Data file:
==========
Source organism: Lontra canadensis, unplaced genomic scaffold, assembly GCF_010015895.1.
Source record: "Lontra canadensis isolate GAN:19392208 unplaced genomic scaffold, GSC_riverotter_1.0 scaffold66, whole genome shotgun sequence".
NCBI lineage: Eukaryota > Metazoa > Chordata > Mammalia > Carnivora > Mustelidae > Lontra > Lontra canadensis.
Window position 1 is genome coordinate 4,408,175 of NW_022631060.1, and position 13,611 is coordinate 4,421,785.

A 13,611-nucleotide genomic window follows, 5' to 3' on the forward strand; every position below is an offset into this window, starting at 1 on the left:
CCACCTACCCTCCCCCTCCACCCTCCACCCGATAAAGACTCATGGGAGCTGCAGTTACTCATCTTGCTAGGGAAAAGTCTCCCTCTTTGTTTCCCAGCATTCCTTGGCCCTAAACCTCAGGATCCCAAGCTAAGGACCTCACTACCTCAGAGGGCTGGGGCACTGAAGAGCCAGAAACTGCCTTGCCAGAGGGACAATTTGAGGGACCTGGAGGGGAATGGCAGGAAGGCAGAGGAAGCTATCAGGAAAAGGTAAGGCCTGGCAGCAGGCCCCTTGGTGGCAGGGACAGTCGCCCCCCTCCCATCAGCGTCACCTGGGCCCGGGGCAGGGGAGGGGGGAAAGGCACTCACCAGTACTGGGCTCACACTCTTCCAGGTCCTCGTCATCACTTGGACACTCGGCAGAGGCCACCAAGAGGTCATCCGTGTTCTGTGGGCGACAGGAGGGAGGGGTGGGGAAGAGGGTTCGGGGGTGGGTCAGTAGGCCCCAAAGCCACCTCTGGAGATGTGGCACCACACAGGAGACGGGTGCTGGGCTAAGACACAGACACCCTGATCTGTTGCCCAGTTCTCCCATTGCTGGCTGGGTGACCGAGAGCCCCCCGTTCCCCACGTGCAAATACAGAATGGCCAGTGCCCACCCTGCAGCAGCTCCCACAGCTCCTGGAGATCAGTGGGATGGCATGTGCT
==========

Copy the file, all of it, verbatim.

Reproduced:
Source organism: Lontra canadensis, unplaced genomic scaffold, assembly GCF_010015895.1.
Source record: "Lontra canadensis isolate GAN:19392208 unplaced genomic scaffold, GSC_riverotter_1.0 scaffold66, whole genome shotgun sequence".
NCBI lineage: Eukaryota > Metazoa > Chordata > Mammalia > Carnivora > Mustelidae > Lontra > Lontra canadensis.
Window position 1 is genome coordinate 4,408,175 of NW_022631060.1, and position 13,611 is coordinate 4,421,785.

A 13,611-nucleotide genomic window follows, 5' to 3' on the forward strand; every position below is an offset into this window, starting at 1 on the left:
CCACCTACCCTCCCCCTCCACCCTCCACCCGATAAAGACTCATGGGAGCTGCAGTTACTCATCTTGCTAGGGAAAAGTCTCCCTCTTTGTTTCCCAGCATTCCTTGGCCCTAAACCTCAGGATCCCAAGCTAAGGACCTCACTACCTCAGAGGGCTGGGGCACTGAAGAGCCAGAAACTGCCTTGCCAGAGGGACAATTTGAGGGACCTGGAGGGGAATGGCAGGAAGGCAGAGGAAGCTATCAGGAAAAGGTAAGGCCTGGCAGCAGGCCCCTTGGTGGCAGGGACAGTCGCCCCCCTCCCATCAGCGTCACCTGGGCCCGGGGCAGGGGAGGGGGGAAAGGCACTCACCAGTACTGGGCTCACACTCTTCCAGGTCCTCGTCATCACTTGGACACTCGGCAGAGGCCACCAAGAGGTCATCCGTGTTCTGTGGGCGACAGGAGGGAGGGGTGGGGAAGAGGGTTCGGGGGTGGGTCAGTAGGCCCCAAAGCCACCTCTGGAGATGTGGCACCACACAGGAGACGGGTGCTGGGCTAAGACACAGACACCCTGATCTGTTGCCCAGTTCTCCCATTGCTGGCTGGGTGACCGAGAGCCCCCCGTTCCCCACGTGCAAATACAGAATGGCCAGTGCCCACCCTGCAGCAGCTCCCACAGCTCCTGGAGATCAGTGGGATGGCATGTGCT